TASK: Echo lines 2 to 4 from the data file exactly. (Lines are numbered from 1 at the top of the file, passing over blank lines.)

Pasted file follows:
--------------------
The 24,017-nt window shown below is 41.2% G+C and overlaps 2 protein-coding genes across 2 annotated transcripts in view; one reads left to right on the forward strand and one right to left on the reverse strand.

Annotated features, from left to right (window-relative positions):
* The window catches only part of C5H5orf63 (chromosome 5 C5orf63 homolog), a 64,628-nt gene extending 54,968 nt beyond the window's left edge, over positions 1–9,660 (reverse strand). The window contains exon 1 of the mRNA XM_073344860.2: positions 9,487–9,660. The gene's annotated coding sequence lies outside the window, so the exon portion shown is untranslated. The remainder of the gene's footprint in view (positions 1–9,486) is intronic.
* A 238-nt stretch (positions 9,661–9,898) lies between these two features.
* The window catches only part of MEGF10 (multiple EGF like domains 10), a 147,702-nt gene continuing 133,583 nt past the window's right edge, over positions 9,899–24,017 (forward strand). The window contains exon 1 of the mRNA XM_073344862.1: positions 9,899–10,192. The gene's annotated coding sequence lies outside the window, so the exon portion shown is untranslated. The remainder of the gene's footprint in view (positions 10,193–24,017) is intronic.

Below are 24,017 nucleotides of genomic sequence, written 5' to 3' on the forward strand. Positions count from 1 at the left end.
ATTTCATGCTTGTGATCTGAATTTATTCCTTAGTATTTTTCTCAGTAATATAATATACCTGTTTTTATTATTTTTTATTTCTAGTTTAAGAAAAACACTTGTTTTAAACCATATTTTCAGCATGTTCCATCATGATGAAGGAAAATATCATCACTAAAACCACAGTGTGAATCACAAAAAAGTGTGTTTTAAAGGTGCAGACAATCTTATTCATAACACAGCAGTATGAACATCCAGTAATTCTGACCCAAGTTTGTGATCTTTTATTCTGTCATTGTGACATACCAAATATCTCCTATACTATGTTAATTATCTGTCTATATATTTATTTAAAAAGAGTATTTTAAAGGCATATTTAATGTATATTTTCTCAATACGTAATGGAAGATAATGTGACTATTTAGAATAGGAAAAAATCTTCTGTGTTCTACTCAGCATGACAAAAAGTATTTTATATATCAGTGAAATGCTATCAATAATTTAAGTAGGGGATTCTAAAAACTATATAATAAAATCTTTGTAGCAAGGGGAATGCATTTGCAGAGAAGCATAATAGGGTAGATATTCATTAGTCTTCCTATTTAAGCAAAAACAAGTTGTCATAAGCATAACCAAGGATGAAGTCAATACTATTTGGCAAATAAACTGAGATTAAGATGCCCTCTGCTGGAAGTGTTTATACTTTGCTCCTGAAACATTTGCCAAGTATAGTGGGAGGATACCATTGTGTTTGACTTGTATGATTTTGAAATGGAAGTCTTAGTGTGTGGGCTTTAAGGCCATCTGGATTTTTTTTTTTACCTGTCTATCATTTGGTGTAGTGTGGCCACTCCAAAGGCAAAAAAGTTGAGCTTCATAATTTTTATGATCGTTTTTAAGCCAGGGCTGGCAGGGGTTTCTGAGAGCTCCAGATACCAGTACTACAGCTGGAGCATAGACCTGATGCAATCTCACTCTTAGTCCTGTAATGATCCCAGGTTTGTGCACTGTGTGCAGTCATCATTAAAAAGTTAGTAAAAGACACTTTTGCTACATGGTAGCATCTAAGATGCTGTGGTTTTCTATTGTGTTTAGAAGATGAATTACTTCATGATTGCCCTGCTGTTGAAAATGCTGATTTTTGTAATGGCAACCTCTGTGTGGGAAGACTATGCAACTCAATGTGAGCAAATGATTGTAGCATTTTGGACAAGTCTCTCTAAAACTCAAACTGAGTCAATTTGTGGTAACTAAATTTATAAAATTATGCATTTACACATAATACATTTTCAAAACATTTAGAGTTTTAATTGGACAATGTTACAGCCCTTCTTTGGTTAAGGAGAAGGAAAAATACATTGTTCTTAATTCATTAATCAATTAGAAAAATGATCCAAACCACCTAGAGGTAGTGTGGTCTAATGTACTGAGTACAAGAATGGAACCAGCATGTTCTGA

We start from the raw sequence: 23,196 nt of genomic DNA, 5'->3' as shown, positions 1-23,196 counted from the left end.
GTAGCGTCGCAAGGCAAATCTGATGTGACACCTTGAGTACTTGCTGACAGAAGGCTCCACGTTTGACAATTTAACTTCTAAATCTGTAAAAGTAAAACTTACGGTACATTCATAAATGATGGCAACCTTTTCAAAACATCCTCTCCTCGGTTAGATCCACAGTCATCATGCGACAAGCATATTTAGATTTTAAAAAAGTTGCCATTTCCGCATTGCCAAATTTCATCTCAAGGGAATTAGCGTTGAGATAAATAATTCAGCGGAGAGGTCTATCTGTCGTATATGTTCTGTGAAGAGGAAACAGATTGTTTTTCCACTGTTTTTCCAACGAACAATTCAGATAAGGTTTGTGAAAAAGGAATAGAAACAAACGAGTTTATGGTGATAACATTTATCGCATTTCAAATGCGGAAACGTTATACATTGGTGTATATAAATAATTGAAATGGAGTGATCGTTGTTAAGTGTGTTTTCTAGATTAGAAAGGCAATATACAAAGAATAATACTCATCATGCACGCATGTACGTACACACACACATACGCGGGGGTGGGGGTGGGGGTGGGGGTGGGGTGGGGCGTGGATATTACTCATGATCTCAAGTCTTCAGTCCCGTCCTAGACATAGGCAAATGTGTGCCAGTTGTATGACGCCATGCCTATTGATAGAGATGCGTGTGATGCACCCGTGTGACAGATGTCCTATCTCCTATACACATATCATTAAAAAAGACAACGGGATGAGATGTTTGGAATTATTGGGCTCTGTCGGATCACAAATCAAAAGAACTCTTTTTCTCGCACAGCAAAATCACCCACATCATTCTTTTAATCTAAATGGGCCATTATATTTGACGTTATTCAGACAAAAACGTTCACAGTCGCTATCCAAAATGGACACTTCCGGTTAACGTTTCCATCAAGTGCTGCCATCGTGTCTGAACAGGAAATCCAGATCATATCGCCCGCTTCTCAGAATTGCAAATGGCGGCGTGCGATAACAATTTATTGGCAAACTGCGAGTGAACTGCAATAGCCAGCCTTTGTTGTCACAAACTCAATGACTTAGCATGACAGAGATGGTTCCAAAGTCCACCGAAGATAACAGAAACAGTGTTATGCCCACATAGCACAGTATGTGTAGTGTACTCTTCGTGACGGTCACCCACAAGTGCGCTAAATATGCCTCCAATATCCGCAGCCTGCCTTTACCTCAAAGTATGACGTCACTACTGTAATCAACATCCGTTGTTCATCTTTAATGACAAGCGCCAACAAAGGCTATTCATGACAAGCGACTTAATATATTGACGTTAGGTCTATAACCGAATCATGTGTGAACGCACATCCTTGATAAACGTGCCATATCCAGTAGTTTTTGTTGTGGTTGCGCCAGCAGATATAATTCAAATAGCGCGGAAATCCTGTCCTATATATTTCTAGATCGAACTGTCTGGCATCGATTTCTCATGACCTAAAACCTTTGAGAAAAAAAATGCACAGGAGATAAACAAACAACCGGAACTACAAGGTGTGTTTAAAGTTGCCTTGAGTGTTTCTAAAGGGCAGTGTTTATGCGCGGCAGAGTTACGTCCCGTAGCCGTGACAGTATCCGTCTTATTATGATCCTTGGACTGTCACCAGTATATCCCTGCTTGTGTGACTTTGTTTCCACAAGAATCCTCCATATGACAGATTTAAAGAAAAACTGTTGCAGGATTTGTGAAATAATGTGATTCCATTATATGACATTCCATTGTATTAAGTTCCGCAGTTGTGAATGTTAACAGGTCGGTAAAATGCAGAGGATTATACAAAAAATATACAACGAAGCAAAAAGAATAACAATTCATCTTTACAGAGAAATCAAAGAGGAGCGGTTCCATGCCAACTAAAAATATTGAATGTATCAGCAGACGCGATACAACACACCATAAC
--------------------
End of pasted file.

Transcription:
Annotated features, from left to right (window-relative positions):
* The window catches only part of C5H5orf63 (chromosome 5 C5orf63 homolog), a 64,628-nt gene extending 54,968 nt beyond the window's left edge, over positions 1–9,660 (reverse strand). The window contains exon 1 of the mRNA XM_073344860.2: positions 9,487–9,660. The gene's annotated coding sequence lies outside the window, so the exon portion shown is untranslated. The remainder of the gene's footprint in view (positions 1–9,486) is intronic.
* A 238-nt stretch (positions 9,661–9,898) lies between these two features.